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5.57. Conſtantius.

EEBO page image 89


Compare 1587 edition: 1 Conſtã| [...]ius. [figure appears here on page 89] COnſtanti+us, a Se|natoure of Rome begã to reigne ouer the Britons,Mat. VVest. [...]th. 302. in ye yeare of oure Lorde .289.289. as oure Hiſtories report [...]. Thys Cõſtanus, as before ye haue hearde, hadde to wyfe Helene the daughter of the foreſayd king Coyll, of whome he begat a ſon named Conſtantinus, which a [...]|warde was Emperour, and for his worthy do|ings ſurnamed Conſtantine the great. S. Am|broſe folowing the common report, writeth, that this Helene was a mayde in an Inne: [...]rofius. [...]eda. and ſome agayne write, that ſhe was concubine to Con|ſtantius, and not his wyfe. But whatſoeuer ſhe was, it appeareth by the writers of the Romain hiſtories, that Conſtantius being the daughters ſonne of one Criſpus, [...]ſpiniã. that was brother to the Emperour Claudius, came into Britayne, and quieted the troubles that were rayſed by the Bri|tons, [...]abian. and there (as ſome write) maryed the for|ſayd Helen being a woman of an excellent beau|tie, whom yet (after) he was conſtrayned to for|ſake, & to marrie Theodora, the daughter in law of Herculeus Maximianus, by whom he hadde ſixe ſons, & finally was treated Emperor togi|ther with ye ſaid Galerius Maximianus, at what tyme Diocletianus and his fellowe Herculeus Maximianus renounced the rule of the empire, and committed the ſame vnto them. The Em|pire was then deuided betwixte them, ſo that to Conſtantius the regiõs of Italy, Affrik, France, Spayne and Britayne were aſſigned, and to Galerius, Illyrium, Grecia, and all the Eaſte partes. But Conſtantine being a man voyde of ambition, was contented to leaue Italy and Affrike, ſuppoſing his charge to be great inough to haue the gouernment in his hands of France, Spayn, and Britayn (as Eutropius hath.)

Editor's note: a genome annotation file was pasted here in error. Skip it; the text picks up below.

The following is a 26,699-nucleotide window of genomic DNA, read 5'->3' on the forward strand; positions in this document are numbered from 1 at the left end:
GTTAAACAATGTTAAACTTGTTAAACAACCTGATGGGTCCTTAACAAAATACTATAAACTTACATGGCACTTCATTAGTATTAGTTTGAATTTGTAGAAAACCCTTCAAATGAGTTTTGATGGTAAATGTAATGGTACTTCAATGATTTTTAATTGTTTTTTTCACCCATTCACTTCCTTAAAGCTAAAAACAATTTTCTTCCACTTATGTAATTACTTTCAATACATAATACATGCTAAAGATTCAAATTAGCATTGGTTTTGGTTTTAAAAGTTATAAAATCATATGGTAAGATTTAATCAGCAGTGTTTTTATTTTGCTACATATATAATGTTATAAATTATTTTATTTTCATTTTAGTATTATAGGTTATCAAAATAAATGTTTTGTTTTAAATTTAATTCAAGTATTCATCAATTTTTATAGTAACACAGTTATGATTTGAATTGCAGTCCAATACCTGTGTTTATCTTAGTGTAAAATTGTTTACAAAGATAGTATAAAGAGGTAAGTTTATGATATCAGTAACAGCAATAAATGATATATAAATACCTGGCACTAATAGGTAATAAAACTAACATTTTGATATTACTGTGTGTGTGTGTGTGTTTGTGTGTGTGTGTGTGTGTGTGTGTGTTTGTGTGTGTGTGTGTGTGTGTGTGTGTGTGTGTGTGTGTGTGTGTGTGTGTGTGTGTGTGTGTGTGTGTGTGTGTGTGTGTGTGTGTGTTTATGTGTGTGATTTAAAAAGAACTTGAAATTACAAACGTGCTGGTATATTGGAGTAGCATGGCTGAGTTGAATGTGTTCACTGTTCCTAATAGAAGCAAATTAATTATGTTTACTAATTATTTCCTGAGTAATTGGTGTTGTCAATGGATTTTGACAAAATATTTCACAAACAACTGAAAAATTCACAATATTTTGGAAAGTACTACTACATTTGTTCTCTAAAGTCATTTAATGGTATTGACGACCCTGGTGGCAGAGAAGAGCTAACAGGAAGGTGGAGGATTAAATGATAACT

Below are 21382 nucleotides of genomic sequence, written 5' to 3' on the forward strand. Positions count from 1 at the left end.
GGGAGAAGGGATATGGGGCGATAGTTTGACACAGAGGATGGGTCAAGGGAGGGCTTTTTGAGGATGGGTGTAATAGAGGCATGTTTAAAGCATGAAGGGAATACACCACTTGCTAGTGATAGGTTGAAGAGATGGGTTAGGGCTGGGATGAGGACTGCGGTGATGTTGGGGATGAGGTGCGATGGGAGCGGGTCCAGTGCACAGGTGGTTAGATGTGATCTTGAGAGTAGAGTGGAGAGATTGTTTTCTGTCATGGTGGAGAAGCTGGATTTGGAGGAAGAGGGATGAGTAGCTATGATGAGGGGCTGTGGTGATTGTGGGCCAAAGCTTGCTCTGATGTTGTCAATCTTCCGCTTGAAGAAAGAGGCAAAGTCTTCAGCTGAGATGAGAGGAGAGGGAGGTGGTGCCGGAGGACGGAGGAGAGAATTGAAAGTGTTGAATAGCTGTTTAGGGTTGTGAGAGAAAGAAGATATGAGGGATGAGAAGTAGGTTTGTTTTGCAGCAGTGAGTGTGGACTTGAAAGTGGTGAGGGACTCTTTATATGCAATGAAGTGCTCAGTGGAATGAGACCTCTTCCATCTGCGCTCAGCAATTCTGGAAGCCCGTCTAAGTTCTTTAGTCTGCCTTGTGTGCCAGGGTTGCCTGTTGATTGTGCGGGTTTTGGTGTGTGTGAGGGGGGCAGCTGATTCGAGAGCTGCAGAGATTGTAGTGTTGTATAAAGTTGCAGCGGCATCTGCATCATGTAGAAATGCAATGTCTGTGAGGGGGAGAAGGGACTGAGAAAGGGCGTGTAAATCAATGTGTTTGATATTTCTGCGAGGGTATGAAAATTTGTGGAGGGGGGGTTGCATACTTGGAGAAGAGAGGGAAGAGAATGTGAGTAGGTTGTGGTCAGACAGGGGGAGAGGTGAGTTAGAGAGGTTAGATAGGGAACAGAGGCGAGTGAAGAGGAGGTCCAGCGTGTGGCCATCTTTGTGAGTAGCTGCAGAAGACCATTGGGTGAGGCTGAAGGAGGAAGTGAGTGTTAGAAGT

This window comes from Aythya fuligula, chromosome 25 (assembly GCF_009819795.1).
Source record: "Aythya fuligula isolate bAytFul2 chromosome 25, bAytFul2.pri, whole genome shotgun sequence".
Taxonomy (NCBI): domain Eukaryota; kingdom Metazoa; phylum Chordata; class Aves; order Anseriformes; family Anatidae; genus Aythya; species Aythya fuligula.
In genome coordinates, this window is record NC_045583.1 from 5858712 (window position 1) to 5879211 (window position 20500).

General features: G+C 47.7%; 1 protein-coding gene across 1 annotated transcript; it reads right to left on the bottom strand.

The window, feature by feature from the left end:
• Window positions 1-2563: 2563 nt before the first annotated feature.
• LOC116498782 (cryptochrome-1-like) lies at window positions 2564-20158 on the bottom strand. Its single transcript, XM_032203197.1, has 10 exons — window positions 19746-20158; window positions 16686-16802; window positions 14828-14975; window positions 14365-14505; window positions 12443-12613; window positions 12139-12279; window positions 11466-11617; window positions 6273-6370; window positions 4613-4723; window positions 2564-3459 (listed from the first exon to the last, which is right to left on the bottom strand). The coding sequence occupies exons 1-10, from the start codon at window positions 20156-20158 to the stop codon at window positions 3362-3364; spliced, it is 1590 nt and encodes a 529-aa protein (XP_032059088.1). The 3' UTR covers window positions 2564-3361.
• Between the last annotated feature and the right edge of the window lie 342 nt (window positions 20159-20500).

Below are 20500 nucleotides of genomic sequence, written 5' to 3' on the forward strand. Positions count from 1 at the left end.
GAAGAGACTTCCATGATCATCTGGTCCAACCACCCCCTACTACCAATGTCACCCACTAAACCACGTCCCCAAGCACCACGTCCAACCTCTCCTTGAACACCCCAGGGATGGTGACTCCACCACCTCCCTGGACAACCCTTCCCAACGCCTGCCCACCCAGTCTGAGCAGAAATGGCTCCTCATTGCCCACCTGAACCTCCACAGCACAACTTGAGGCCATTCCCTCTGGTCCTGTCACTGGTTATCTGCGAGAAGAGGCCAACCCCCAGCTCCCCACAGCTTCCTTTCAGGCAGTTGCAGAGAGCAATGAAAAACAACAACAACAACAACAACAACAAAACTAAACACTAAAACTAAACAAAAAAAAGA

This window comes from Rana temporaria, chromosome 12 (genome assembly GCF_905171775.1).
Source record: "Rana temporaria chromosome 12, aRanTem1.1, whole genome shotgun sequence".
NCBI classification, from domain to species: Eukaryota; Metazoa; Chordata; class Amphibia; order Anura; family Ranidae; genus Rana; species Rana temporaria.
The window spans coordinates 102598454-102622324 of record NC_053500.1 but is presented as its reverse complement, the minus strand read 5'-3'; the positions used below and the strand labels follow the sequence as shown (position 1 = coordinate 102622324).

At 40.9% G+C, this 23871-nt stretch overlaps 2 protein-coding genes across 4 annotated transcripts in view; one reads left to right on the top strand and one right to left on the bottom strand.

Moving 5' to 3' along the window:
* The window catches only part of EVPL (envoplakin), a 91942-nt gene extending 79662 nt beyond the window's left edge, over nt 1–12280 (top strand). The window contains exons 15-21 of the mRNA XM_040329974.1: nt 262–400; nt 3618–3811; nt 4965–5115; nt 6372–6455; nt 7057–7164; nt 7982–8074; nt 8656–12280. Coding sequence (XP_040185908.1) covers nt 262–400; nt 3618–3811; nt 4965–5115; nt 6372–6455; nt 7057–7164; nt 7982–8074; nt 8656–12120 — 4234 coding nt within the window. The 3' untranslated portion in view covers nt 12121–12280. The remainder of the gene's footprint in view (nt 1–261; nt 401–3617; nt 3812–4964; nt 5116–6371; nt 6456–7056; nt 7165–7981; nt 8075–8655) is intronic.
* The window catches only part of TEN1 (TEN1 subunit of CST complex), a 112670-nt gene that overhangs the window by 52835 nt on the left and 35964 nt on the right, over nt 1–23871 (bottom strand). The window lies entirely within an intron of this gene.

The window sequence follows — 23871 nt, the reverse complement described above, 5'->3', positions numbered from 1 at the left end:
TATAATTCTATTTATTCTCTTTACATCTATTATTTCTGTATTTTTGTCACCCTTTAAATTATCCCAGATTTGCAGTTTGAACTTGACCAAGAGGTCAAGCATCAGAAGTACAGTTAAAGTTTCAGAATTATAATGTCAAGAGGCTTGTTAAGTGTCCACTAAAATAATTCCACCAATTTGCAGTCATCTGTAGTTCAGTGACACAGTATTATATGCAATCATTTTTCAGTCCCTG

Compare 1587 edition: 1 But as touching his reigne ouer the Britons wee haue not to ſaye further than as we fynde in our owne writers recorded: but for his gouern|ment in the empire: it is to be conſidered, that firſt he was admitted to rule as an aſſiſtãt to Maxi|mian vnder ye title of Ceſar: & ſo from that time if you ſhall accompt his reigne, it may compre|hend xj.xij. or .xiij. yeares, yea more or leſſe, ac|cording to the diuerſitie founde in writers.

Compare 1587 edition: 1 But if we ſhal recken his reign from the time onely that Diocletian and Maximian reſigned their title to the Empire,VVil. Hariſ. we ſhall fynde that he reigned not fully .iij. yeares. For where as be|tweene the ſlaughter of Alectus, and the com|ming of Conſtantius, are accompted .8. yeeres and odde monethes, not only thoſe .8. yeeres, but alſo ſome ſpace of tyme before maye be aſended vnto Conſtantius: for although before his com|ming ouer into Britayn now this laſt tyme (for he had bin here afore, as it well appeareth) Aſcle|p [...]odetus gouerned as Legate, albeit vnder Con|ſtantius, who had a greate portion of the weſt part [...]es of the empire vnder his regiment, by the title, as I haue ſayd of Ceſar, although he was not ſayde to reigne abſolutelye, till Diocletian and Maximian reſigned, wherof it is not amiſſe to giue this briefe aduertiſement, accordyng as in William Harriſons Chronologie is ſuffici|ently proued. But now to cõclude with the do|ings of Conſtãtius, at lẽgth he fel ſick at Yorke, and there dyed about the yeare of our Lord .306.306.

Compare 1587 edition: 1 This is not to be forgotten, that whyleſt hee lay on his death bed, ſomewhat before he depar|ted this life, hearing that his ſonne Conſtantine was come, & eſcaped from the emperours Dio|cletian & Maximianus, with whome he remai|ned as a pledge, as after ſhall be partly touched he receyued him with all ioye, and raiſing him|ſelfe vp in his bed, in preſence of his other ſonnes and counſellours, with a greate number of other people and ſtrangers that wer come to viſit him, he ſit the crowne vpon his ſonnes head, and ad|orned him with other imperiall roabes and gar|mentes, executing as it were himſelfe,Niceph. the older of an heralde, and withall ſpake theſe wordes vnto his ſayd ſonne, and to his counſellors there about him.